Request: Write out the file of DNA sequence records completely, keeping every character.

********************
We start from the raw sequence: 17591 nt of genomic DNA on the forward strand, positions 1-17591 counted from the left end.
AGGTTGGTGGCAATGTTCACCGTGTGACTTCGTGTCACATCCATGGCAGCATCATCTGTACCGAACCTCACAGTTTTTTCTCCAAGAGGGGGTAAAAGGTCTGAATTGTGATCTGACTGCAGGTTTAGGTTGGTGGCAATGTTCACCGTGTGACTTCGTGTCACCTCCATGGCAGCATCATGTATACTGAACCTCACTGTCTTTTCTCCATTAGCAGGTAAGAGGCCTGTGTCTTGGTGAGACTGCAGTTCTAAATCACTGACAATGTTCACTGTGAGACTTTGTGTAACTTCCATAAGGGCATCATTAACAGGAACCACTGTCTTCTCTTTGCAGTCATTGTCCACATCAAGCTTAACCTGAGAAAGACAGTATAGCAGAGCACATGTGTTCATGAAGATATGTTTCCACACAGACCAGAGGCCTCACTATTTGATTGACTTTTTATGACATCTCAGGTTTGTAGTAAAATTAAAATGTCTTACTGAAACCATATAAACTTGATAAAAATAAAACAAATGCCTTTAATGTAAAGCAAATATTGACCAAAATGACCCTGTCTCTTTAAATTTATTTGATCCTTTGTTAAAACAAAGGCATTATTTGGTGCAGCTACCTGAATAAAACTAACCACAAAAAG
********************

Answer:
We start from the raw sequence: 17591 nt of genomic DNA on the forward strand, positions 1-17591 counted from the left end.
AGGTTGGTGGCAATGTTCACCGTGTGACTTCGTGTCACATCCATGGCAGCATCATCTGTACCGAACCTCACAGTTTTTTCTCCAAGAGGGGGTAAAAGGTCTGAATTGTGATCTGACTGCAGGTTTAGGTTGGTGGCAATGTTCACCGTGTGACTTCGTGTCACCTCCATGGCAGCATCATGTATACTGAACCTCACTGTCTTTTCTCCATTAGCAGGTAAGAGGCCTGTGTCTTGGTGAGACTGCAGTTCTAAATCACTGACAATGTTCACTGTGAGACTTTGTGTAACTTCCATAAGGGCATCATTAACAGGAACCACTGTCTTCTCTTTGCAGTCATTGTCCACATCAAGCTTAACCTGAGAAAGACAGTATAGCAGAGCACATGTGTTCATGAAGATATGTTTCCACACAGACCAGAGGCCTCACTATTTGATTGACTTTTTATGACATCTCAGGTTTGTAGTAAAATTAAAATGTCTTACTGAAACCATATAAACTTGATAAAAATAAAACAAATGCCTTTAATGTAAAGCAAATATTGACCAAAATGACCCTGTCTCTTTAAATTTATTTGATCCTTTGTTAAAACAAAGGCATTATTTGGTGCAGCTACCTGAATAAAACTAACCACAAAAAG